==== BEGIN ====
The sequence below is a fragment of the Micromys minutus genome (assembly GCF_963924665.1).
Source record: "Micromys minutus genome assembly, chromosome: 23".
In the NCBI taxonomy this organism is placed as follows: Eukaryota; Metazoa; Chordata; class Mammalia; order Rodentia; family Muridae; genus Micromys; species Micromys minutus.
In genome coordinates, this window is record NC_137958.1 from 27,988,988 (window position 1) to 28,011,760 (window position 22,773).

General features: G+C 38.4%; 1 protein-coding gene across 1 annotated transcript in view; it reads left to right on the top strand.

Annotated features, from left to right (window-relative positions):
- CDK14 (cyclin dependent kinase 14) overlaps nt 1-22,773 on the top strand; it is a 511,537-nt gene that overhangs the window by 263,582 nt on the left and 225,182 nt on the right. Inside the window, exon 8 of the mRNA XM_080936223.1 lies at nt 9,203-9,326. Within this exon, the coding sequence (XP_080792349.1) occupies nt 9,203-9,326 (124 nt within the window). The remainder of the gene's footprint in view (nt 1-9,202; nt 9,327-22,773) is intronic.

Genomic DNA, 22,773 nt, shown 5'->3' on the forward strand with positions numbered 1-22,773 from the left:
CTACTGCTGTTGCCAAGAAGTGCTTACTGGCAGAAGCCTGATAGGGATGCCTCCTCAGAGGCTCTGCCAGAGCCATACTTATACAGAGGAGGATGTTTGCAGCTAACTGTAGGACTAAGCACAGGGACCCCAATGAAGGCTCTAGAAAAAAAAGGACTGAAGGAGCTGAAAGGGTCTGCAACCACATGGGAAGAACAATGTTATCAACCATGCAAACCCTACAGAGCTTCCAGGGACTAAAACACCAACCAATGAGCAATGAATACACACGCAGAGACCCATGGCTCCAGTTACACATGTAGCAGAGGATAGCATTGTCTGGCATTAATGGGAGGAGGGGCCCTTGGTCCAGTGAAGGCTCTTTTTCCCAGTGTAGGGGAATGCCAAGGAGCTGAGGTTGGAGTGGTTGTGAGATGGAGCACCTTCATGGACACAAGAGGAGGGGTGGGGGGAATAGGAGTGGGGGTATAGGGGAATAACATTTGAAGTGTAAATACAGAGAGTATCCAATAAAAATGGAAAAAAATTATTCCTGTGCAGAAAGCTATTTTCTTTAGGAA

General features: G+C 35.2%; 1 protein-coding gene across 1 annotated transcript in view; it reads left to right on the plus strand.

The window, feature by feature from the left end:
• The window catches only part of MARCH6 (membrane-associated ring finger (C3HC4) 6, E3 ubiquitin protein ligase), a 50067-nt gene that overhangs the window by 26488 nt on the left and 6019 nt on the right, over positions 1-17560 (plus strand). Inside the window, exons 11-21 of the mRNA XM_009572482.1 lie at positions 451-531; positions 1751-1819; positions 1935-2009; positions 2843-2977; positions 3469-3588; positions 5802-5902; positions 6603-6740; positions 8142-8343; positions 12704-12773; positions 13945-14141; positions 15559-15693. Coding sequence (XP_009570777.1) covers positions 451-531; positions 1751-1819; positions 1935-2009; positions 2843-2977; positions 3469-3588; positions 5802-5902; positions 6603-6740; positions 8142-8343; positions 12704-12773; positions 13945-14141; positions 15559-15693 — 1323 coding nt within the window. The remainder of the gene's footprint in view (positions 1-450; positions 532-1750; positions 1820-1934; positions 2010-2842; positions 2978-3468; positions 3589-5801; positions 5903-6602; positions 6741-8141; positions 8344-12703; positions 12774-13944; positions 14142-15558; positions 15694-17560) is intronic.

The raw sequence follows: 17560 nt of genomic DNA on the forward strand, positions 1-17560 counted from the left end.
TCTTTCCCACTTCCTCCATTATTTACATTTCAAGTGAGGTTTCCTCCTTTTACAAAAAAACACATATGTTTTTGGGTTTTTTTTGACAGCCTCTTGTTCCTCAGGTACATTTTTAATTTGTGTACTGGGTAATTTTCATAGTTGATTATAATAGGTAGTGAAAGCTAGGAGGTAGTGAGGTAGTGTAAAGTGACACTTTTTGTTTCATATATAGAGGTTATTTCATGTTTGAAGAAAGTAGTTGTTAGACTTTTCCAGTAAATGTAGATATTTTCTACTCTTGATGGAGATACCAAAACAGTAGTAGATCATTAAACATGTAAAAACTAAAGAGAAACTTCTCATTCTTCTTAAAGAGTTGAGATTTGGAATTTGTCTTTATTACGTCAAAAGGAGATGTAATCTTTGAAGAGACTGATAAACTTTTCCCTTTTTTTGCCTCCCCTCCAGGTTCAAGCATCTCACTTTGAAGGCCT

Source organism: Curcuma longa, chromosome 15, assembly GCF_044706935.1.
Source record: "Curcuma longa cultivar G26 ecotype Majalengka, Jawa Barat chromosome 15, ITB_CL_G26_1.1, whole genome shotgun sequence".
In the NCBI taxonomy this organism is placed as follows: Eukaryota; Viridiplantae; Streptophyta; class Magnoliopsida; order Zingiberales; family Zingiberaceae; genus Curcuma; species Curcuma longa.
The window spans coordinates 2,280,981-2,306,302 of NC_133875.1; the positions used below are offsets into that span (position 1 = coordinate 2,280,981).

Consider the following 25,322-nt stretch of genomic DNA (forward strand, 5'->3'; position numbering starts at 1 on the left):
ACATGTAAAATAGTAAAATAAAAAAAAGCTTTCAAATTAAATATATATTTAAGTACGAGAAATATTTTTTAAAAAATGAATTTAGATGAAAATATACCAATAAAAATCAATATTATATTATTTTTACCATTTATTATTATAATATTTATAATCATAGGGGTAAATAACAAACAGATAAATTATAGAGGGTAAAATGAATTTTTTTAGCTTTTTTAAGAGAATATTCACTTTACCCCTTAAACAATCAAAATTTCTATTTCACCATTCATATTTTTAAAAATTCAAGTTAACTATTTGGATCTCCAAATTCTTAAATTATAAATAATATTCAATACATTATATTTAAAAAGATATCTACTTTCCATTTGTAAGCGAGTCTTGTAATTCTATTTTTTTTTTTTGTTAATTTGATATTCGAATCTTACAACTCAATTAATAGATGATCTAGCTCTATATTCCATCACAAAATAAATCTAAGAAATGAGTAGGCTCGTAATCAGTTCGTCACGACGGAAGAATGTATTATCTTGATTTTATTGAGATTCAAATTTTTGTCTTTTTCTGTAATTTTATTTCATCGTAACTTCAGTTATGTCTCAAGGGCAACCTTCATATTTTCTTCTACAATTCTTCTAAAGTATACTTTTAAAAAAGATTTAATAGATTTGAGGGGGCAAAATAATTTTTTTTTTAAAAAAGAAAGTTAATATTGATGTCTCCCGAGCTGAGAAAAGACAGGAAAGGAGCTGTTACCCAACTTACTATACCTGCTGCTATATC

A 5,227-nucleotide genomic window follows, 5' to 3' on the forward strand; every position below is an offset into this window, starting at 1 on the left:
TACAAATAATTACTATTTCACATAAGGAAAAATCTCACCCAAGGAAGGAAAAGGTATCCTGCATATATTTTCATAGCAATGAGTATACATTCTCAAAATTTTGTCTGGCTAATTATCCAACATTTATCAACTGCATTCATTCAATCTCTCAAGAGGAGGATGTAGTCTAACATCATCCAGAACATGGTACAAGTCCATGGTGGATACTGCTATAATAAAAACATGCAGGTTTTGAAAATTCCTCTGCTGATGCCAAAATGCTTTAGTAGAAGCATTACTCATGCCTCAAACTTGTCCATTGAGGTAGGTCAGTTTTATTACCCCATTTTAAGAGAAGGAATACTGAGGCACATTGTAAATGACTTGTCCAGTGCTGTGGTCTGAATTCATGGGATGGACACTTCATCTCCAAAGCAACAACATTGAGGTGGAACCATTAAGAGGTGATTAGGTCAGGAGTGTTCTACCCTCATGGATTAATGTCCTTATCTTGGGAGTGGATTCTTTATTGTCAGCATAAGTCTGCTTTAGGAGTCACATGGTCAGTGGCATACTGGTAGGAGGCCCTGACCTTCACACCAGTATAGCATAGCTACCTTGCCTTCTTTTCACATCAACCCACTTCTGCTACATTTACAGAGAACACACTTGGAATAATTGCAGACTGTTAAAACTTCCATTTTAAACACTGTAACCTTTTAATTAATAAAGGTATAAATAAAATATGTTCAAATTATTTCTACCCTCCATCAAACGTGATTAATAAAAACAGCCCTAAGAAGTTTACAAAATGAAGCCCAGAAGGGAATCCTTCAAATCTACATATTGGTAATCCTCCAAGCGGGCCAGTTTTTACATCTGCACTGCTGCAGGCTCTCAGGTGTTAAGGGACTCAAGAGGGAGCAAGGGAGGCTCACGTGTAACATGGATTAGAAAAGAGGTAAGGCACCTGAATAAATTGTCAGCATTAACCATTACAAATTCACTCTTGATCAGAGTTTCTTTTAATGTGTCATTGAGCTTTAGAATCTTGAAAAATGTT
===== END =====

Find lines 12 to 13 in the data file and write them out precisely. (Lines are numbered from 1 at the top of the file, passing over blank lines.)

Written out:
• The window catches only part of MARCH6 (membrane-associated ring finger (C3HC4) 6, E3 ubiquitin protein ligase), a 50067-nt gene that overhangs the window by 26488 nt on the left and 6019 nt on the right, over positions 1-17560 (plus strand). Inside the window, exons 11-21 of the mRNA XM_009572482.1 lie at positions 451-531; positions 1751-1819; positions 1935-2009; positions 2843-2977; positions 3469-3588; positions 5802-5902; positions 6603-6740; positions 8142-8343; positions 12704-12773; positions 13945-14141; positions 15559-15693. Coding sequence (XP_009570777.1) covers positions 451-531; positions 1751-1819; positions 1935-2009; positions 2843-2977; positions 3469-3588; positions 5802-5902; positions 6603-6740; positions 8142-8343; positions 12704-12773; positions 13945-14141; positions 15559-15693 — 1323 coding nt within the window. The remainder of the gene's footprint in view (positions 1-450; positions 532-1750; positions 1820-1934; positions 2010-2842; positions 2978-3468; positions 3589-5801; positions 5903-6602; positions 6741-8141; positions 8344-12703; positions 12774-13944; positions 14142-15558; positions 15694-17560) is intronic.

The raw sequence follows: 17560 nt of genomic DNA on the forward strand, positions 1-17560 counted from the left end.